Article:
Second Rest Day

The second week of the Tour ended up being a bit of a light week, with one rest day, another Stage missed due to being away and two short stages due to a broken spoke and risk of getting sick. So be it, life gets in the way, and the risk of getting sick is I’m sure partly due to starting this Tour at such a low fitness level.

As you can see from my CTL graph for the second week, fitness (blue) has remained fairly constant and tiredness has improved somewhat. Probably just as well, as the final week is going to be really tough.

Week 2 CTL

Totals for the 15 stages so far: 20h 40m, 558.8km, 1149 TSS

Third de France, Stage 15

Pros: Limoux to Foix Prat d’Albis, 185 km - Mountain

Me: 62km, 10m/15m/15m/15m SST

Great stage last night and well worth staying up for. Lots of attacking and all the top guys cracked at various stages, with the exception of Thibaut Pinot. Alaphilippe showed that the strain is getting to him too, so it’s all down to the Alps later this week with five riders in with a realistic chance. If Pinot wins, he’ll be the first French winner since 1985 and France will erupt! Would love to see it.

After all that excitement, my session was a damp squib. J woke up after the weekend feeling sick and I was feeling a bit run down too. However, felt a bit better after lunch and decided to go ahead with the session, but was starting to feel it again after the second interval so opted to cut things short. 55 mins at sub-threshold takes a chunk out of me, so didn’t want to push myself over the edge into full sickness.

The last week has been a bit hit and miss - some I can’t do anything about like breaking a spoke or being away for the weekend - but tomorrow’s a rest day, so hopefully I’ll feel better and be good to go without further interruptions for the final week.

Me: 28.2km, 48m, 554 calories, 50 TSS.

Pro: 26.9km, 4h 47m

Weight: 92.4kg - CTL: 42.0 - TSB: -9.8

Going Down the Pipes

A long read revisiting a 1996 article on the work lives of air traffic controllers working at New York Terminal Radar Approach Control, managing some of the busiest airspace in the world.

Tales of outdated equipment, burnt out controllers and the usual high-jinks that near constant high stakes stress levels lead to make you wonder how slapdash things can be under the hood, while appearing perfectly calm to the outside world, i.e: passengers.

Makes you wonder how much else of daily life is like a duck - calm on the surface with furious paddling beneath!

That’s what distinguishes the Men of Steel from the Papier-Mâchés. A weak controller, spotting two jets six miles apart, won’t agonize over the unused airspace. But Zack sees that gap as a chance to push more traffic, looks for a third jet to slide between the two, and then—by using visual separation—packs the jets even closer in the sky. On the final descent toward Newark, planes travel one mile every 11 seconds; Zack can’t hesitate or miss a turn, or the entire chain of jets will collapse. But he doesn’t. Like a shrewd billiards player, Zack calculates the angles that will transform his ten random jets into a 30-mile chain, then commands the pilots with unassailable authority. “Pilots are like dogs,” he says under his breath. “They can smell fear in your voice. But if you sound confident, they’ll do whatever you tell them to do.” He pauses to appreciate his handiwork—ten blips, each three miles apart, heading like geese toward the Newark runway. “Now that’s crisp vectoring!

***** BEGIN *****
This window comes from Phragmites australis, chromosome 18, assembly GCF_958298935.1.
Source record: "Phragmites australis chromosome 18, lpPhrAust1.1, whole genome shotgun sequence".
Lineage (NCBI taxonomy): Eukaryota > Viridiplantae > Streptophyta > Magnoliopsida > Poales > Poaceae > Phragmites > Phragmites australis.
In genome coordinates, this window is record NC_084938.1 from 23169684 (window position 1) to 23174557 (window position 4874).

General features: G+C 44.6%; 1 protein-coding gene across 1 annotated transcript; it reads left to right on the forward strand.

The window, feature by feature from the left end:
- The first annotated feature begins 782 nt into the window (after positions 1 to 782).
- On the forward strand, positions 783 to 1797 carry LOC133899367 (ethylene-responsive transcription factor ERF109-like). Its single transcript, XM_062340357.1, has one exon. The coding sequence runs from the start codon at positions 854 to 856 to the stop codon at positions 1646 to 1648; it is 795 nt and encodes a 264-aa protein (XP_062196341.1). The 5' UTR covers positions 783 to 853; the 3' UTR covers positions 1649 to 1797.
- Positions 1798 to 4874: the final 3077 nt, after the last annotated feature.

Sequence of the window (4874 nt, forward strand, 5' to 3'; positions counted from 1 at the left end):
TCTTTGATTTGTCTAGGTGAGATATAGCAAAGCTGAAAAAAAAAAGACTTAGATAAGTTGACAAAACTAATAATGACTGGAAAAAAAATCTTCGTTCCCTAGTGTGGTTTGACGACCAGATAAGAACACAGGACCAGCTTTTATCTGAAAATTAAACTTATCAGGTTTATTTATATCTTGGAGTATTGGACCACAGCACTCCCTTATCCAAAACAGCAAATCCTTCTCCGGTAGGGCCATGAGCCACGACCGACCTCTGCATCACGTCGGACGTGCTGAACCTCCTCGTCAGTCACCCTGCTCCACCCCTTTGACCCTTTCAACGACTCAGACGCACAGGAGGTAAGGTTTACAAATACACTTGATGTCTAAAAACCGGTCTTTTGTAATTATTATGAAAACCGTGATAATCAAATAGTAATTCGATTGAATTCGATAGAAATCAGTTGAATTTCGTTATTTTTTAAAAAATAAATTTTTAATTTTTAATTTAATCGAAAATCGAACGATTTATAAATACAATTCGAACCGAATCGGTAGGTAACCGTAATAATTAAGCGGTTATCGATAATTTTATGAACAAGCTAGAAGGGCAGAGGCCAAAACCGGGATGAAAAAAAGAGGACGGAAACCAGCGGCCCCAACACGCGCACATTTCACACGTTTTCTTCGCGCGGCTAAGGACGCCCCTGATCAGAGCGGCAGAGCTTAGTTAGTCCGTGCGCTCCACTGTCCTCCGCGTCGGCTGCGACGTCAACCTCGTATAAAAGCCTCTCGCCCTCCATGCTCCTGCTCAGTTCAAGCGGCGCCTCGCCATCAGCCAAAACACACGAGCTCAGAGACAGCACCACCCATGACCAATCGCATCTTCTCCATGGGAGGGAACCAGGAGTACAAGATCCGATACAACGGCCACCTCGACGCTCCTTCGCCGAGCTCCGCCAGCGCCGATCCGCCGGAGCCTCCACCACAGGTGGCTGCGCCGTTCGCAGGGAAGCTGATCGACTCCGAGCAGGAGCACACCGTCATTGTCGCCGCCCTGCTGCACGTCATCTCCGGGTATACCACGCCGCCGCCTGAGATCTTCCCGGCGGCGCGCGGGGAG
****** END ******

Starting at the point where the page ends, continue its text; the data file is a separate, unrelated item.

Faking the Moon Landing

Given the weekend that’s just gone, this seems apt. How Stanley Kubrick Staged the Moon Landing 😉

At any other time, such theories would have been dismissed as a madman’s raving, but America was willing to doubt in the seventies. That’s when the dream faded, when everything we’d been told began to sound like a fairy tale. American history itself was questioned, rewritten. Were we in fact the good guys at Plymouth Rock? How was the West really won? It was all recast in the afterglow of the Vietnam War, which was escalated with lies, and Watergate, when the president operated in the way of Don Vito Corleone. In other words, the space program, which began in one era, the buzz-cut age of American exceptionalism, culminated in another.

Third de France, Stage 13

Pros: Pau to Pau, 27km - Time Trial

Me: 12min @ 105%

A quick blast on the indoor trainer this morning. Thomas De Gendt managed 105% for 35:36 last night, so I figured 12 minutes was a reasonable target for me. HR monitor opted not to work for some reason, but was a solid effort nonetheless.

Heading away for the weekend shortly, so will miss Stage 14, both watching it live unfortunately, and mimicking it the next day. Back for Stage 15 hopefully, though will need to get the trainer bike ready for the road until I sort out the broken spoke.

Probably easier to do that than having to swap out brake pads to go back to aluminium wheels on my main road bike.

Me: 18.9km, 30m, 356 calories, 39 TSS.

Pro: 26.9km, 35m, 911 calories, 73 TSS

Weight: 92.2kg - CTL: 42.8 - TSB: -16.5